Between the mid-sixteenth and mid-nineteenth centuries, long-distance trade in China underwent great expansion. This was accompanied by the growth of a regional division of labor. During the past decade or two, it has become increasingly rare to see scholars deny the vigorous development of a market economy in China after the sixteenth century. However, it is still widely accepted that this market economy was insufficiently supported by the Ming and Qing governments, and that it was unable to further drive social and political changes because of the lack of adequate property-rights protection. This webinar will focus on the decline and fall of the “suppression of business” policy during the Ming and Qing dynasties, and in particular, introduce how tenets such as “fostering businessmen to benefit the peasantry” and “the rich nourishing the poor” were implemented in relevant policies and laws, and thus shaped important institutional change after the late-Ming period. These changes in the political economy of Ming-Qing China cannot be summed up in terms that directly correspond to the characteristics of a European “modern rational capitalism” or “modern society”; however, they constitute a noteworthy trajectory of “market evolution” in modern human history.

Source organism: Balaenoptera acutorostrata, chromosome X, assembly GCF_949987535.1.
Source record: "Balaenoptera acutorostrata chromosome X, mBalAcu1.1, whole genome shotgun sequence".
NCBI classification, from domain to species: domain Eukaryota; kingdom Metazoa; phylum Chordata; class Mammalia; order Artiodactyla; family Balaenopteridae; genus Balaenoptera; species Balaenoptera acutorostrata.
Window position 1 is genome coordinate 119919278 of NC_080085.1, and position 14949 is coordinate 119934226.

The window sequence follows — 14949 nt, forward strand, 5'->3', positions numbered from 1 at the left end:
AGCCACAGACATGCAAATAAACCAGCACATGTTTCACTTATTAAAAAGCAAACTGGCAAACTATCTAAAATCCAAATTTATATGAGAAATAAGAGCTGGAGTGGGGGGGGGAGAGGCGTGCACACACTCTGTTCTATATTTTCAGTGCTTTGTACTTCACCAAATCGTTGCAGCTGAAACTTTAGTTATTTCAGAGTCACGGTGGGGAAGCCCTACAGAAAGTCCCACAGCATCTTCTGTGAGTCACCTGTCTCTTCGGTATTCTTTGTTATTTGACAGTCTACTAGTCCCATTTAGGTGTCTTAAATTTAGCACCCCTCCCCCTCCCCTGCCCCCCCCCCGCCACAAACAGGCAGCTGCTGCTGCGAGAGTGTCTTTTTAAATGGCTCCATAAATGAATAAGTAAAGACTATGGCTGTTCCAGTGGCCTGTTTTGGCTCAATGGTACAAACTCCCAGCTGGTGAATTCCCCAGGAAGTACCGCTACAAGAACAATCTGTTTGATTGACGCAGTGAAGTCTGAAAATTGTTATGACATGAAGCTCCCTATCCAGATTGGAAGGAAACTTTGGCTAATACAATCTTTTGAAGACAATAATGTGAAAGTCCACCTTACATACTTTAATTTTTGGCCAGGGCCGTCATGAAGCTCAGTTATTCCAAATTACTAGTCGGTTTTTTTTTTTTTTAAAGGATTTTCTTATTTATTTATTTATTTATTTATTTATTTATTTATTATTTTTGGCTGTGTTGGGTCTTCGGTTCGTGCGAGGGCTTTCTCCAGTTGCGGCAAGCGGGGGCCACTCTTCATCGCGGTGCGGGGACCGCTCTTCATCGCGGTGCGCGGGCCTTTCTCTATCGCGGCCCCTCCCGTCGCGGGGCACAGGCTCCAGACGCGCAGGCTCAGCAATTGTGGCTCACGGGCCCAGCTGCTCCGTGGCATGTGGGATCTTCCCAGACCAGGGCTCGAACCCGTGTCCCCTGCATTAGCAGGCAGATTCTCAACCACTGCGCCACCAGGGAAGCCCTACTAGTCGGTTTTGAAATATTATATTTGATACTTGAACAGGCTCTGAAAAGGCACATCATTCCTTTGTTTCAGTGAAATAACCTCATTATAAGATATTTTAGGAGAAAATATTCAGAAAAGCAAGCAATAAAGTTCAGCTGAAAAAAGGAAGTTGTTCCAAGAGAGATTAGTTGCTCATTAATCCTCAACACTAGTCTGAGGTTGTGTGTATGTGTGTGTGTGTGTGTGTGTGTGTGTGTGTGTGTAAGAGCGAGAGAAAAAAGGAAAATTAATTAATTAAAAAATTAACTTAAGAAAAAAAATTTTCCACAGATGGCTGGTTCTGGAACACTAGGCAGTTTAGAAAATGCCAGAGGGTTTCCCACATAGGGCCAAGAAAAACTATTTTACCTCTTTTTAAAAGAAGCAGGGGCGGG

Live on Zoom on Thursday, September 10, 2020
16:00 Hong Kong/Beijing/Singapore | 17:00 Tokyo | 18:00 Sydney
Photo credit: image provided by the speaker
量化歷史網上講座系列(Quantitative History Webinar Series)由香港大學陳志武教授和馬馳騁博士聯合發起並舉辦，旨在介紹前沿量化歷史研究成果、促進同仁交流，推廣量化方法在歷史研究中的應用。本系列講座由國際量化歷史學會、香港大學經管學院和亞洲環球研究所全力支持和承辦。
About the Quantitative History Webinar Series
The Quantitative History Webinar Series, convened by Professor Zhiwu Chen and Dr. Chicheng Ma of The University of Hong Kong (HKU), aims to provide researchers, teachers and students with an online intellectual platform to keep up to date with the latest research in the field, promoting the dissemination of research findings and interdisciplinary use of quantitative methods in historical research. The Series is co-organized by the International Society for Quantitative History, HKU Business School, and the Asia Global Institute (AGI).
Professor Zhiwu Chen (陳志武教授)
Dr. Chicheng Ma (馬馳騁博士)